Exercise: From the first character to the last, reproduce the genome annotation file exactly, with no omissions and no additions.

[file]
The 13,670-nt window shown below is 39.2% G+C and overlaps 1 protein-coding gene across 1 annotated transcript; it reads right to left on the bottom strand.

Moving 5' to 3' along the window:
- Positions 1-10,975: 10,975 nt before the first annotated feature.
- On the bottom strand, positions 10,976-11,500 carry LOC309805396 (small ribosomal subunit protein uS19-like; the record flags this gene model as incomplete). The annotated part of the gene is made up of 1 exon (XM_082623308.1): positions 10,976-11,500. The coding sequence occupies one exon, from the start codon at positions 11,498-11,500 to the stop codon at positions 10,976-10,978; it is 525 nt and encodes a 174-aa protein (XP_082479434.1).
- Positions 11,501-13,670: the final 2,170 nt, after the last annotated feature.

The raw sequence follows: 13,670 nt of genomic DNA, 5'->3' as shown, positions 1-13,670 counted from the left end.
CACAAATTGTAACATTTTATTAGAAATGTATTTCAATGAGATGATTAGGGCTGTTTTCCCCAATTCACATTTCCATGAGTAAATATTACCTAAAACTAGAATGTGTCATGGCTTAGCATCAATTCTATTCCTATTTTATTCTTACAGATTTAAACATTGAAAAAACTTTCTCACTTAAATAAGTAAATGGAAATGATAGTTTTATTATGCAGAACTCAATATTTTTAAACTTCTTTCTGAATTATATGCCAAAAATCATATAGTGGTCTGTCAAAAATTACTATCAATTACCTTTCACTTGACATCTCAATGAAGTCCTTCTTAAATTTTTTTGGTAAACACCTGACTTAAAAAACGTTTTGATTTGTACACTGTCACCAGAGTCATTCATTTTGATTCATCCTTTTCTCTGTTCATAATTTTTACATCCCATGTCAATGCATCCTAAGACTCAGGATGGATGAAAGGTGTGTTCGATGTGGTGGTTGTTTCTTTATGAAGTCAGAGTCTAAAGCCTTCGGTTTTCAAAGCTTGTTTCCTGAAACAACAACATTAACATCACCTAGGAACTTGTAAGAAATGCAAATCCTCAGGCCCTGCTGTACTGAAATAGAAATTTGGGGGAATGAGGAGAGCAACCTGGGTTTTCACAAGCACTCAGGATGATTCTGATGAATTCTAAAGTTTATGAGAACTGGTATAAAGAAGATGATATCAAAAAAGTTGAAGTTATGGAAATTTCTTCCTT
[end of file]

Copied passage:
The 13,670-nt window shown below is 39.2% G+C and overlaps 1 protein-coding gene across 1 annotated transcript; it reads right to left on the bottom strand.

Moving 5' to 3' along the window:
- Positions 1-10,975: 10,975 nt before the first annotated feature.
- On the bottom strand, positions 10,976-11,500 carry LOC309805396 (small ribosomal subunit protein uS19-like; the record flags this gene model as incomplete). The annotated part of the gene is made up of 1 exon (XM_082623308.1): positions 10,976-11,500. The coding sequence occupies one exon, from the start codon at positions 11,498-11,500 to the stop codon at positions 10,976-10,978; it is 525 nt and encodes a 174-aa protein (XP_082479434.1).
- Positions 11,501-13,670: the final 2,170 nt, after the last annotated feature.

The raw sequence follows: 13,670 nt of genomic DNA, 5'->3' as shown, positions 1-13,670 counted from the left end.
CACAAATTGTAACATTTTATTAGAAATGTATTTCAATGAGATGATTAGGGCTGTTTTCCCCAATTCACATTTCCATGAGTAAATATTACCTAAAACTAGAATGTGTCATGGCTTAGCATCAATTCTATTCCTATTTTATTCTTACAGATTTAAACATTGAAAAAACTTTCTCACTTAAATAAGTAAATGGAAATGATAGTTTTATTATGCAGAACTCAATATTTTTAAACTTCTTTCTGAATTATATGCCAAAAATCATATAGTGGTCTGTCAAAAATTACTATCAATTACCTTTCACTTGACATCTCAATGAAGTCCTTCTTAAATTTTTTTGGTAAACACCTGACTTAAAAAACGTTTTGATTTGTACACTGTCACCAGAGTCATTCATTTTGATTCATCCTTTTCTCTGTTCATAATTTTTACATCCCATGTCAATGCATCCTAAGACTCAGGATGGATGAAAGGTGTGTTCGATGTGGTGGTTGTTTCTTTATGAAGTCAGAGTCTAAAGCCTTCGGTTTTCAAAGCTTGTTTCCTGAAACAACAACATTAACATCACCTAGGAACTTGTAAGAAATGCAAATCCTCAGGCCCTGCTGTACTGAAATAGAAATTTGGGGGAATGAGGAGAGCAACCTGGGTTTTCACAAGCACTCAGGATGATTCTGATGAATTCTAAAGTTTATGAGAACTGGTATAAAGAAGATGATATCAAAAAAGTTGAAGTTATGGAAATTTCTTCCTT